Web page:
MISSION UPDATES | November 6, 2020

Sols 2935-2937: A Beautiful Day on Mars

Written by Abigail Fraeman, Planetary Geologist at NASA's Jet Propulsion Laboratory
Surface of Mars taken by Curiosity rover

This image was taken by Left Navigation Camera onboard NASA's Mars rover Curiosity on Sol 2933. Credit: NASA/JPL-Caltech. Download image ›

Curiosity’s latest drive placed the rover on top of one of the “rock benches” that are present throughout the area, and the views up here are just gorgeous! There are dinner plate-sized patches of layered bedrock in the rover’s workspace, which are quite a contrast to the pebble filled workspace we saw at our last location. We can also see the next set of benches in the distance (see image above), and I think they look like meter-scale stair steps carved into the landscape.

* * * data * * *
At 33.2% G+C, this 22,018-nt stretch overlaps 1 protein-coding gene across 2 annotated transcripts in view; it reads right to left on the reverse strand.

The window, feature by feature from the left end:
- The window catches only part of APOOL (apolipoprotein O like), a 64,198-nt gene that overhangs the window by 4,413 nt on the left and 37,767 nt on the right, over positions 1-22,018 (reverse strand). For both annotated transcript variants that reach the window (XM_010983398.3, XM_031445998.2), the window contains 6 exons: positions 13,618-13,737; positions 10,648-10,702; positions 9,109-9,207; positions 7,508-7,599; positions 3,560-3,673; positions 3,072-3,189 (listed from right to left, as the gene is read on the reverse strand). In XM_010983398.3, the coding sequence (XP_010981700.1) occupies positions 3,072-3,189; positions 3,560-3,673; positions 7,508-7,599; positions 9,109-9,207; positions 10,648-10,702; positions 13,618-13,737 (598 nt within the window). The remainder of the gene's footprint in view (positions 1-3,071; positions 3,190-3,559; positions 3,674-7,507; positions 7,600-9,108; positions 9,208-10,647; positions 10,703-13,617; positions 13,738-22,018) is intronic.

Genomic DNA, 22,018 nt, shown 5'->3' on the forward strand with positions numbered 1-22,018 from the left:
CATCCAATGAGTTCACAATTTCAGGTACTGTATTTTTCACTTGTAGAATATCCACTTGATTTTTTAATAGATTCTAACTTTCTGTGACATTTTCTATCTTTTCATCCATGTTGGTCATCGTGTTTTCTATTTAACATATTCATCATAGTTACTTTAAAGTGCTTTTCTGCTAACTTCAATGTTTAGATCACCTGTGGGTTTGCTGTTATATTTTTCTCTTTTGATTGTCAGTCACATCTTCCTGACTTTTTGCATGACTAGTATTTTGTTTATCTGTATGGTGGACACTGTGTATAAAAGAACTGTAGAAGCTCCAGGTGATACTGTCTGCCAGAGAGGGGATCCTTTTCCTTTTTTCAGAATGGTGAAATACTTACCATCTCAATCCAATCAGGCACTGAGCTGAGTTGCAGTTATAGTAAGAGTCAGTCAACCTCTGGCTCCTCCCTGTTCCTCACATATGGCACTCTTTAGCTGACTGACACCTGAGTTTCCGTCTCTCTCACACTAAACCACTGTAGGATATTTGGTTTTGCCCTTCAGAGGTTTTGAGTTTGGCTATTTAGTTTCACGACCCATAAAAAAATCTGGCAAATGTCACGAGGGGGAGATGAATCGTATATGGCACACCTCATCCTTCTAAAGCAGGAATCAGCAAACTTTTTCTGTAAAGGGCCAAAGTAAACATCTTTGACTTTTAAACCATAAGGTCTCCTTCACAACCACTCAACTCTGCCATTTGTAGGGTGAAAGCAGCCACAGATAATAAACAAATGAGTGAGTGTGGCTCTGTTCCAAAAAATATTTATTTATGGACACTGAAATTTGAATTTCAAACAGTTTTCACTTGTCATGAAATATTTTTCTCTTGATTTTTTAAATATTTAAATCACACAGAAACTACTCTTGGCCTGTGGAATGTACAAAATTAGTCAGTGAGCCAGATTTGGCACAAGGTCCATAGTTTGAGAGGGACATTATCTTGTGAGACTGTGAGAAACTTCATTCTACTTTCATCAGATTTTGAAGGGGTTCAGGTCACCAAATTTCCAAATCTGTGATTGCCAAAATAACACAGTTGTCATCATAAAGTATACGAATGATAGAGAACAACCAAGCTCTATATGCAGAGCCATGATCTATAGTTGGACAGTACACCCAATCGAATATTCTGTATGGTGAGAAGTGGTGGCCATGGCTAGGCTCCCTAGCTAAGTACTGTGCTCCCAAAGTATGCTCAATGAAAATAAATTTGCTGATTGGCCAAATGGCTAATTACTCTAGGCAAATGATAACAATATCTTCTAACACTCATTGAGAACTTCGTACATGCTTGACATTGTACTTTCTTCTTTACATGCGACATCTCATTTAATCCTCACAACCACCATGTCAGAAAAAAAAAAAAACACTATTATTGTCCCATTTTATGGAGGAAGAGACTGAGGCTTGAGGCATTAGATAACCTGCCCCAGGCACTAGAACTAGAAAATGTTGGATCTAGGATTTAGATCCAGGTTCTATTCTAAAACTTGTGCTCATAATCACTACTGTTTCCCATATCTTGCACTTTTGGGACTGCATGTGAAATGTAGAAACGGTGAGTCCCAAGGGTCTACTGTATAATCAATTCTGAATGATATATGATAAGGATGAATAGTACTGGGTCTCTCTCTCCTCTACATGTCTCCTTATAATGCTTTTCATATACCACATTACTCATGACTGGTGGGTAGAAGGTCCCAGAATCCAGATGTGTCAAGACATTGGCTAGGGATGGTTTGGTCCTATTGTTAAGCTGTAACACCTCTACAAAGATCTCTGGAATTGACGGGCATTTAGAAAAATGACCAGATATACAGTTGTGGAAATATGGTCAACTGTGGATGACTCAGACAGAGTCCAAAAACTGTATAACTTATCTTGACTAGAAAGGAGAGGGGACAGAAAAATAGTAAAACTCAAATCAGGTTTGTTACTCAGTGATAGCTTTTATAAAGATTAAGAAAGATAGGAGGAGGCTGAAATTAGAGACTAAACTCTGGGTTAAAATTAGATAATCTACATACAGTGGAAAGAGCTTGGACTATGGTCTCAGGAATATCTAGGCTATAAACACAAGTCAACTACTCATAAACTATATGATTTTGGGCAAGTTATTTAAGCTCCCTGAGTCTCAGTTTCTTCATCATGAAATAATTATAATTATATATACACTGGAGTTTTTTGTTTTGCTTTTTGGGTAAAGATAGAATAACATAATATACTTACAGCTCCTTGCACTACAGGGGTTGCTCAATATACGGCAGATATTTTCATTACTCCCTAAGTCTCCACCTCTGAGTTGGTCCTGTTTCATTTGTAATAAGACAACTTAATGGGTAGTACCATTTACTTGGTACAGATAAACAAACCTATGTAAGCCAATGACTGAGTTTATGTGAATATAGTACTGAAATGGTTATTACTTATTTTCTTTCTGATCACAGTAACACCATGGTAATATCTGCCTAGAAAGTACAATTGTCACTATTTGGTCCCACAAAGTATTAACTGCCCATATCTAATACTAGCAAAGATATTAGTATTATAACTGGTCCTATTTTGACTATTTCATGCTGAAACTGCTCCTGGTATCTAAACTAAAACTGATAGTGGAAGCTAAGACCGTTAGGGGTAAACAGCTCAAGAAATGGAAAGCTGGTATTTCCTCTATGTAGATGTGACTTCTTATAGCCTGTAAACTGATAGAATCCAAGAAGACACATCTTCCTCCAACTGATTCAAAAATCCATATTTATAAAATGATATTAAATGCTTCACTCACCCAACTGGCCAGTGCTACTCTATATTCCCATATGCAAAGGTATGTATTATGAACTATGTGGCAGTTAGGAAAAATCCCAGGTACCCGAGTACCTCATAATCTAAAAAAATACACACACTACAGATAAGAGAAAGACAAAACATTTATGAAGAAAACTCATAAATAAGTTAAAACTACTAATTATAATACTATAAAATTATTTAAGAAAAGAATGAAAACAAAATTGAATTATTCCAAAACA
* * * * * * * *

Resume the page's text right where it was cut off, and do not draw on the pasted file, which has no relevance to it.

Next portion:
In this three-sol weekend plan, we’re going to take advantage of the spectacular view up here and acquire a 108 frame Mastcam stereo mosaic. This mosaic will help us further distinguish the sedimentary structures preserved in the rocks in this unique topographic region and it will enable us to find the best areas for closer investigations in later sols. We will also take some time to learn more about the bedrock of the “benchtop” by collecting MAHLI and APXS observations of targets named “Muckle Minn” and “Hunt Hill,” and ChemCam observations of “Smugglers Cave,” “Achnashellach,” and “Achosnich.” We will supplement the mega-Mastcam mosaic with two smaller mosaics of areas near the rover named “Voe” and “Roe.” After completing our science activities, we’ll drive along the “benchtop” to the northeast for ~45 m and take a large set of post-drive images that will be used to help with planning on Monday. In parallel to all of these geological studies, we will continue to monitor the environment around the rover with a series of Navcam and Mastcam observations and standard set of pressure and temperature measurements.